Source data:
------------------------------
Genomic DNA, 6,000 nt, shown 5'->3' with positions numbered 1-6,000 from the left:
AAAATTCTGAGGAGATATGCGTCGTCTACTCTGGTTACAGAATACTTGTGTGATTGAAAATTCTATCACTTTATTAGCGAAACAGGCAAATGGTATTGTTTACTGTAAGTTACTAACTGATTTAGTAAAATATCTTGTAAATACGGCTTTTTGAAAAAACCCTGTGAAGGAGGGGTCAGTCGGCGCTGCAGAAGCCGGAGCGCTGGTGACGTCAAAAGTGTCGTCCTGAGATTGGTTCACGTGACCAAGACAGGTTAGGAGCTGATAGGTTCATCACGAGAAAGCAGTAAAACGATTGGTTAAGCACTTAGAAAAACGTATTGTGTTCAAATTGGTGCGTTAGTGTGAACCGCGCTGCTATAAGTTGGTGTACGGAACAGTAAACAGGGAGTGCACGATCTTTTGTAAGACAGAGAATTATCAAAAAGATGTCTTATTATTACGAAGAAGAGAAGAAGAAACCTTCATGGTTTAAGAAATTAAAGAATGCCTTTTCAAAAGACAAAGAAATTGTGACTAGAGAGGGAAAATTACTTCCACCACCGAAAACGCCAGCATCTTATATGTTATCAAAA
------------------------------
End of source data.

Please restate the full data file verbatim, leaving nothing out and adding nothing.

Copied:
Genomic DNA, 6,000 nt, shown 5'->3' with positions numbered 1-6,000 from the left:
AAAATTCTGAGGAGATATGCGTCGTCTACTCTGGTTACAGAATACTTGTGTGATTGAAAATTCTATCACTTTATTAGCGAAACAGGCAAATGGTATTGTTTACTGTAAGTTACTAACTGATTTAGTAAAATATCTTGTAAATACGGCTTTTTGAAAAAACCCTGTGAAGGAGGGGTCAGTCGGCGCTGCAGAAGCCGGAGCGCTGGTGACGTCAAAAGTGTCGTCCTGAGATTGGTTCACGTGACCAAGACAGGTTAGGAGCTGATAGGTTCATCACGAGAAAGCAGTAAAACGATTGGTTAAGCACTTAGAAAAACGTATTGTGTTCAAATTGGTGCGTTAGTGTGAACCGCGCTGCTATAAGTTGGTGTACGGAACAGTAAACAGGGAGTGCACGATCTTTTGTAAGACAGAGAATTATCAAAAAGATGTCTTATTATTACGAAGAAGAGAAGAAGAAACCTTCATGGTTTAAGAAATTAAAGAATGCCTTTTCAAAAGACAAAGAAATTGTGACTAGAGAGGGAAAATTACTTCCACCACCGAAAACGCCAGCATCTTATATGTTATCAAAA